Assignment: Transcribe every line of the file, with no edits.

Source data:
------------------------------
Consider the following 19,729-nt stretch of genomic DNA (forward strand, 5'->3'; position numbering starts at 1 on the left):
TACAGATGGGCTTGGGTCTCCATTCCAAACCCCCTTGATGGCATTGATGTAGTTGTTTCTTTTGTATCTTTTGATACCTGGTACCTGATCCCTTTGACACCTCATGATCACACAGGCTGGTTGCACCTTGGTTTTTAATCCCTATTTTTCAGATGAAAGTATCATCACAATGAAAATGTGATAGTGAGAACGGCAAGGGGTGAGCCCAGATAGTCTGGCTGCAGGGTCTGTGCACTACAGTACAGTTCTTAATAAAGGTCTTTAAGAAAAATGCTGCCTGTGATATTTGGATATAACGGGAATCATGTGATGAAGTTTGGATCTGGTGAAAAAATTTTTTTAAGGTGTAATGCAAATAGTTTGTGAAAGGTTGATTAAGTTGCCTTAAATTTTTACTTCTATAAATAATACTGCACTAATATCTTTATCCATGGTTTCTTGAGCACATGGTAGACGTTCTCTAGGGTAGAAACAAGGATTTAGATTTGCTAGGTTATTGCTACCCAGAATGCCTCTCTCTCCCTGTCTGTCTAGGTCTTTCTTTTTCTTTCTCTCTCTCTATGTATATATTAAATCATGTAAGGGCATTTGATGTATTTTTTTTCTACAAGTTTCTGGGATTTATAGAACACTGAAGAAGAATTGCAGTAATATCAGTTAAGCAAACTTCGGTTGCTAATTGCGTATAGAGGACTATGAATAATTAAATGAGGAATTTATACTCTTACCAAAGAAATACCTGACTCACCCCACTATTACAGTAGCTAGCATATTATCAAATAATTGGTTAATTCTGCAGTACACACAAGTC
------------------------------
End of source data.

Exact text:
Consider the following 19,729-nt stretch of genomic DNA (forward strand, 5'->3'; position numbering starts at 1 on the left):
TACAGATGGGCTTGGGTCTCCATTCCAAACCCCCTTGATGGCATTGATGTAGTTGTTTCTTTTGTATCTTTTGATACCTGGTACCTGATCCCTTTGACACCTCATGATCACACAGGCTGGTTGCACCTTGGTTTTTAATCCCTATTTTTCAGATGAAAGTATCATCACAATGAAAATGTGATAGTGAGAACGGCAAGGGGTGAGCCCAGATAGTCTGGCTGCAGGGTCTGTGCACTACAGTACAGTTCTTAATAAAGGTCTTTAAGAAAAATGCTGCCTGTGATATTTGGATATAACGGGAATCATGTGATGAAGTTTGGATCTGGTGAAAAAATTTTTTTAAGGTGTAATGCAAATAGTTTGTGAAAGGTTGATTAAGTTGCCTTAAATTTTTACTTCTATAAATAATACTGCACTAATATCTTTATCCATGGTTTCTTGAGCACATGGTAGACGTTCTCTAGGGTAGAAACAAGGATTTAGATTTGCTAGGTTATTGCTACCCAGAATGCCTCTCTCTCCCTGTCTGTCTAGGTCTTTCTTTTTCTTTCTCTCTCTCTATGTATATATTAAATCATGTAAGGGCATTTGATGTATTTTTTTTCTACAAGTTTCTGGGATTTATAGAACACTGAAGAAGAATTGCAGTAATATCAGTTAAGCAAACTTCGGTTGCTAATTGCGTATAGAGGACTATGAATAATTAAATGAGGAATTTATACTCTTACCAAAGAAATACCTGACTCACCCCACTATTACAGTAGCTAGCATATTATCAAATAATTGGTTAATTCTGCAGTACACACAAGTC